Over the past few years, China has been leading the way in the amount of exports to the Gulf countries. However, negative perceptions towards Chinese products, prompted by safety and quality concerns, might threaten its privileged position. By Valeria Camerino.
Quoting data released by China’s General Administration of Customs, China’s most popular English daily, China Daily, reported that, last February, the country posted its largest trade deficit in the past two decades, US$ 31 billion. While the nation’s imports skyrocketed to 40%, exports only grew at half the rate of imports, registering a 18.4% growth rate year-on-year.
Although analysts attributed the gloomy scenario to “seasonal factors”, such as the Chinese lunar New Year, which fell in January this year, it comes as no surprise that global markets greeted the news with some degree of apprehension.
On January 13, 2012, the China Household Electrical Appliances Association (CHEAA) held a media conference to review the development of the Chinese home appliance industry in 2011.
Output, exports and sales numbers of China’s HVACR sector were released during the conference.
According to CHEAA, the sales of refrigerators dropped by 18%, while the sales of air-conditioners decreased by 12% in 24 Chinese cities in 2011. The growth rate of exports in the sector also declined year-on-year.
The organisation’s growth predictions for 2012 are not looking rosy, either, as exports are expected to slow down due to decline of the US economy, the European debt crisis and stagnation in new markets.
CHEAA expects that, throughout the year, Chinese HVACR manufacturers will be focusing on product upgrading to increase their competitiveness in overseas markets.
China’s key market players include Gree, Midea, Chigo, Hisense, Haier, TCL, Galanz and Aux.
According to Zakir Ahmed, Managing Director at NIA, the exclusive regional agent for Gree products, the latest HVAC technologies available on the Chinese market are inverter compressors for the Residential Air Conditioners (RAC) segment and Variable Refrigerant Flow (VRF) systems and centrifugal chillers for Commercial Air Conditioning (CAC).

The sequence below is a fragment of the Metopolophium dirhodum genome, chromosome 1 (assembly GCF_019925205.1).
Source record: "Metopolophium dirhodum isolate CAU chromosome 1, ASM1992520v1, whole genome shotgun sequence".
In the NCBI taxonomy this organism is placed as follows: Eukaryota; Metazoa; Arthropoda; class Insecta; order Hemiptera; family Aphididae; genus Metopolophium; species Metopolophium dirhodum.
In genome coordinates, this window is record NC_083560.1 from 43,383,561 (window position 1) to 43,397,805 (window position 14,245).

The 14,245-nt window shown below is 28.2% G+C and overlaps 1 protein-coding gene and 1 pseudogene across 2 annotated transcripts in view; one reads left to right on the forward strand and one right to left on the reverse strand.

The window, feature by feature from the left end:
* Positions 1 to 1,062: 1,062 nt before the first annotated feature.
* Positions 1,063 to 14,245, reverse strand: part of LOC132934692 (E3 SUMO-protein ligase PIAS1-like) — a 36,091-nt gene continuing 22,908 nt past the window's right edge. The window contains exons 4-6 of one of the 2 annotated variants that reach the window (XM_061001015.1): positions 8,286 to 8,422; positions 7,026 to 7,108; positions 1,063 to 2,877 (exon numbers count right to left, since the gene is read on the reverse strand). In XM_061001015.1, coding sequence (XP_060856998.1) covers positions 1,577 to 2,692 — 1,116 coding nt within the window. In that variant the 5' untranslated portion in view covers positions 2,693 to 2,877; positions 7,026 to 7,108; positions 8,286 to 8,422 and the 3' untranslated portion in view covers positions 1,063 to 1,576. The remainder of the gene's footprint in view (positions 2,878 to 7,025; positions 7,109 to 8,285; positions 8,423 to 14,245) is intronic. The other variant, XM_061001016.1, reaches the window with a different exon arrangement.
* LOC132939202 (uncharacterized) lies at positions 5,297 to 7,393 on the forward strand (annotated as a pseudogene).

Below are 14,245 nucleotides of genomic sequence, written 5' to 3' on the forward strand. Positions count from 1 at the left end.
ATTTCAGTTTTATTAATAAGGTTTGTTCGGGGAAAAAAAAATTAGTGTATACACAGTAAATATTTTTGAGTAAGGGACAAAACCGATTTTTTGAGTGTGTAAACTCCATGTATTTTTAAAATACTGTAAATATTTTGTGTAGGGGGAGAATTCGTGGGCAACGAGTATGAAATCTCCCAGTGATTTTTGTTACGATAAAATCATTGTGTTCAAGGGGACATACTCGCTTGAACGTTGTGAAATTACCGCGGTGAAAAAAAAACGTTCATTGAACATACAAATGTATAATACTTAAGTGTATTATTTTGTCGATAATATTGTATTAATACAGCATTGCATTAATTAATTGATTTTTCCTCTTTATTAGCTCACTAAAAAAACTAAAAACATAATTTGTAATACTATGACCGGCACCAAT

Commenting on the allegations that, over the past few years, the country has been favouring economic development at the expense of environmental awareness, Ahmed says “China has the highest Energy Efficiency Ratio (EER) standard for RAC and is pushing for VRF systems and centrifugal chillers for CAC applications.”
The country is also investing heavily in photovoltaics, he adds.
In Ahmed’s view, Chinese HVACR manufacturers are increasingly looking at India, South America and the Middle East as key markets to expand their business.
“No doubt the Gulf is one of the key markets after USA, Japan and Europe. Demand in the Gulf is steady, and the competition is limited to the top three [manufacturers] as others are unable to supply products with T3 specifications,” he says.
Ahmed believes that the main reason behind the growing demand for Chinese products is that “the Japanese vacated space in window and split ACs due to low margins”.
As a result, the Chinese took advantage of this gap in the market.
However, Paul Saunders, Managing Director Fluorines EMEAI at Honeywell, holds a different opinion.
“[It is] simply a matter of economics,” he argues. “As the use of energy-efficient and safe-to-use HFCs grow, Chinese economics can often be attractive. However, customers need to be sure they can get the service level they need and the product quality.”
As he explains, his company has been involved in tracking down the source of counterfeit refrigerants in the UAE and Saudi Arabia.
“On numerous occasions, the source of these counterfeit goods has been clearly Chinese origin,” he claims.
“What is concerning is that often the product inside the cylinder is not even what is reported on the cylinder. Consequently, there are safety and performance issues that can arise from purchasing illegal or fake refrigerants.”
Ahmed, on the other hand, believes that what needs to be questioned is not the quality of Chinese products but rather the lack of standards in the Gulf region.
“Nearly all consumer products sold in the US and Europe are made in China,” he says. “Therefore, the issue is not Chinese quality – it’s the lack of standards in the Gulf. Local traders in the Gulf indulge in unfair competition by forcing manufacturers to cut the costs to the bones.”
He explains that his company has overcome this issue by dealing with well-established brands. “These companies will never compromise on quality to protect their long-term reputation.”
In his view, Chinese HVACR manufacturers have lately shifted their strategy from volume sales to value sales. “They can accomplish this by serving big brands or by promoting their own brands. Alternatively, they will acquire the marketing rights from big brands like Lenovo did with IBM Thinkpad.”